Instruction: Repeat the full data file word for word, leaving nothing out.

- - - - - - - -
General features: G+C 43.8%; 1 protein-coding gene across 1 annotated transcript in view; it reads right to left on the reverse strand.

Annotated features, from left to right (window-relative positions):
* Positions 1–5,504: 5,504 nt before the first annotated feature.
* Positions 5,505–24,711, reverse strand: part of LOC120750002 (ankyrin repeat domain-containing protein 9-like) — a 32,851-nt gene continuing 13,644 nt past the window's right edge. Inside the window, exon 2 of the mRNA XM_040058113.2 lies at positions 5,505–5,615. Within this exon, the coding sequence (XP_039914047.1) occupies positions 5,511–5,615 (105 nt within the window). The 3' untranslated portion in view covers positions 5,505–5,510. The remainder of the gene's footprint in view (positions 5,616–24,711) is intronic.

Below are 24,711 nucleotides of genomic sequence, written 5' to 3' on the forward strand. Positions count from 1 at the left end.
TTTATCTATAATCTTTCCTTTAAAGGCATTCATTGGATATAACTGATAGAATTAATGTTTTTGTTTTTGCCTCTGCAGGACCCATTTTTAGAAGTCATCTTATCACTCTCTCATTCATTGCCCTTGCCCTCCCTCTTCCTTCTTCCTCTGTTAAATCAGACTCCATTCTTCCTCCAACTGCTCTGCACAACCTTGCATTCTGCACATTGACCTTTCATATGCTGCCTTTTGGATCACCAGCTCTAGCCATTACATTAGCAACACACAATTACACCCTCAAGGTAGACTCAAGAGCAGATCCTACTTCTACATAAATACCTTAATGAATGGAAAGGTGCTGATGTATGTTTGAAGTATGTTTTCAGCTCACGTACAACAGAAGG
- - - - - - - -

General features: G+C 43.8%; 1 protein-coding gene across 1 annotated transcript in view; it reads right to left on the reverse strand.

Annotated features, from left to right (window-relative positions):
* Positions 1–5,504: 5,504 nt before the first annotated feature.
* Positions 5,505–24,711, reverse strand: part of LOC120750002 (ankyrin repeat domain-containing protein 9-like) — a 32,851-nt gene continuing 13,644 nt past the window's right edge. Inside the window, exon 2 of the mRNA XM_040058113.2 lies at positions 5,505–5,615. Within this exon, the coding sequence (XP_039914047.1) occupies positions 5,511–5,615 (105 nt within the window). The 3' untranslated portion in view covers positions 5,505–5,510. The remainder of the gene's footprint in view (positions 5,616–24,711) is intronic.

Below are 24,711 nucleotides of genomic sequence, written 5' to 3' on the forward strand. Positions count from 1 at the left end.
TTTATCTATAATCTTTCCTTTAAAGGCATTCATTGGATATAACTGATAGAATTAATGTTTTTGTTTTTGCCTCTGCAGGACCCATTTTTAGAAGTCATCTTATCACTCTCTCATTCATTGCCCTTGCCCTCCCTCTTCCTTCTTCCTCTGTTAAATCAGACTCCATTCTTCCTCCAACTGCTCTGCACAACCTTGCATTCTGCACATTGACCTTTCATATGCTGCCTTTTGGATCACCAGCTCTAGCCATTACATTAGCAACACACAATTACACCCTCAAGGTAGACTCAAGAGCAGATCCTACTTCTACATAAATACCTTAATGAATGGAAAGGTGCTGATGTATGTTTGAAGTATGTTTTCAGCTCACGTACAACAGAAGG